"I graduated in the summer of 2016 and have applied for 50+ vacation schemes and training contracts since. I have a 2.1 in History from a good uni, and some work experience. I can’t understand why I’m not even getting interviews."
We frequently hear from candidates in this situation - students or graduates with good degrees who just can't seem to land a TC. If this sounds like you, here's what you need to be thinking about.
1. Which firms are you targeting?
"I like your firm's client-centred approach and strong commitment to exceptional service." Sound familiar? Statements like this can apply to every firm from Linklaters to the local two-man high street shop. If you're going to the effort of making strong, well-written applications, you need to spend time researching firms meaningfully:
Who are their biggest clients?
What are they rated for on Chambers (if anything)?
What are their main practice areas?
How many people work there? How many partners? How many offices?
You also need to use your aptitudes and experience to drive your search:
Have you (for example) studied a science / biomedical degree that lends itself to IP, personal injury or technology law?
What work experience do you have? Is there a particular trend of one type or size of firm?
Do you have language skills that might be put to good use at a large international practice?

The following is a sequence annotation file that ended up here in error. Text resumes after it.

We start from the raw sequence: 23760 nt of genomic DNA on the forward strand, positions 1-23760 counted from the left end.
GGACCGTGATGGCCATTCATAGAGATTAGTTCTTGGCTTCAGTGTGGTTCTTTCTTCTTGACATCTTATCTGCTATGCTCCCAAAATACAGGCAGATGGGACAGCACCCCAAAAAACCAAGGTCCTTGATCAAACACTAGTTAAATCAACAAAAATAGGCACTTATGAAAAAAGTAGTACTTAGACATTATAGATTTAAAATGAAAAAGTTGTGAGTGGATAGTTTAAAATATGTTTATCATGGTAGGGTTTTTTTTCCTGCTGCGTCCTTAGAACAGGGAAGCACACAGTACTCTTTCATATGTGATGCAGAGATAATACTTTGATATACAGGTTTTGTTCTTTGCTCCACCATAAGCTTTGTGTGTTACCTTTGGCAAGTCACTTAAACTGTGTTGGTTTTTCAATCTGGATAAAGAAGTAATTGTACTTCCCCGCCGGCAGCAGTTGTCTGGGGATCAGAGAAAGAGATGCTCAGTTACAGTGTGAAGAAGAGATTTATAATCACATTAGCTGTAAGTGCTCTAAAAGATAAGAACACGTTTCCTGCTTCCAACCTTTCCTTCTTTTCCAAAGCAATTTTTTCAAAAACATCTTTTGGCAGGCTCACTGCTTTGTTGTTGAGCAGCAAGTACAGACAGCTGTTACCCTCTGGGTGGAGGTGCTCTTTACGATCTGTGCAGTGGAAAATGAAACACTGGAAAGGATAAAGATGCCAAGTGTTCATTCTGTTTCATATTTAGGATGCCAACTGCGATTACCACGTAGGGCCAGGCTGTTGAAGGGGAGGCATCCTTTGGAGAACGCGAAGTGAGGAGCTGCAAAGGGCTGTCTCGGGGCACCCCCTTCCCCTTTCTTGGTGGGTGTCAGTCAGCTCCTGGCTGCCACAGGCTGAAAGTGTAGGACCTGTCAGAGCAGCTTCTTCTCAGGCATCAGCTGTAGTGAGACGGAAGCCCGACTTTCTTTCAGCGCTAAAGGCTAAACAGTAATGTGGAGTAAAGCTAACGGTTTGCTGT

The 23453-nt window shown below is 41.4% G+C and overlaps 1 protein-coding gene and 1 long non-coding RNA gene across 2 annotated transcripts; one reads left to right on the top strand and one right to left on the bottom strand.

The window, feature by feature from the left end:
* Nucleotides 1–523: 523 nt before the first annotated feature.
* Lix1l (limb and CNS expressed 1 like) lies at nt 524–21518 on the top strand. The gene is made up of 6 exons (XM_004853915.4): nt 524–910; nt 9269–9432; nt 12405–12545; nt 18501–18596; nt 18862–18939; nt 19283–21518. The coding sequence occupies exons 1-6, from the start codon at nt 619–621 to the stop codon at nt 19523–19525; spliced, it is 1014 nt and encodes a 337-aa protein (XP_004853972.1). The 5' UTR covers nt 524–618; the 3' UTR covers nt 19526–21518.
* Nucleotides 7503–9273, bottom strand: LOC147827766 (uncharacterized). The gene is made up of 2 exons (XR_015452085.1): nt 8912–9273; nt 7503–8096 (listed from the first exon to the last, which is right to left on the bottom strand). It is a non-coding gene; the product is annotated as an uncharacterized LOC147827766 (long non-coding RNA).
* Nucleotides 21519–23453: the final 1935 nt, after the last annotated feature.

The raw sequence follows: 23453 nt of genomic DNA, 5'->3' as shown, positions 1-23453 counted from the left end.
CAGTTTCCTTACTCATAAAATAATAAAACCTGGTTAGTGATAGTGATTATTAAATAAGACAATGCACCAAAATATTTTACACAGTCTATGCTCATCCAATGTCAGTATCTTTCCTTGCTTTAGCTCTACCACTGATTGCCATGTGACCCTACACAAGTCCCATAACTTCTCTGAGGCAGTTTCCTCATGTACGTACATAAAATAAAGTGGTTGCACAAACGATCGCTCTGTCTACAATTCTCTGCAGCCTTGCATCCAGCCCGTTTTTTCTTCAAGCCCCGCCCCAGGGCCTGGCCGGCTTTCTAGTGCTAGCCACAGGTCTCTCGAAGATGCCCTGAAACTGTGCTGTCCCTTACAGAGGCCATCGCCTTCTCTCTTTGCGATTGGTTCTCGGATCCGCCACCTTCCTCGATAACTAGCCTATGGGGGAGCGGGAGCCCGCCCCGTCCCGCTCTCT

A scattergun approach won't work. Take a step back and think about what practice areas, firms, locations and firm sizes really appeal to you, and best use your skillset. If you apply to every firm out there, it'll likely show in generic, ill-fitting applications.
2. Are your applications as good as they can be?
We see so many applications from well-qualified candidates that contain application-killing typos. Getting the firm's name wrong (yes, really). Incorrect use of apostrophes. Odd or incorrect tenses. Incorrect capitalisation. You need to check, double-check and re-check your CV, cover letter and applications for spelling and grammar - it is fundamentally important. (To give you some idea of what you should be looking out for, take a look at one of our typical edits.)
3. Are you selling your work experience?
A typical graduate will have completed one or two vacation schemes / open days, done a stint of pro bono and possibly held a part-time job during weekends or holidays. Each of these should be included in your CV/application in a way that emphasises transferable skills:
Customer-facing role in a shop? Client communication skills.
Waitressing? Attention to detail.
Pro bono in a CAB-type organisation? Client interviewing skills.
Secretarial or office experience? IT skills, working to deadline.
And so on. Any work experience can be made relevant to law. Don't be shy - draw direct links between your experience and the work you'll be doing as a trainee.
Sharon Shamir, My Training Contract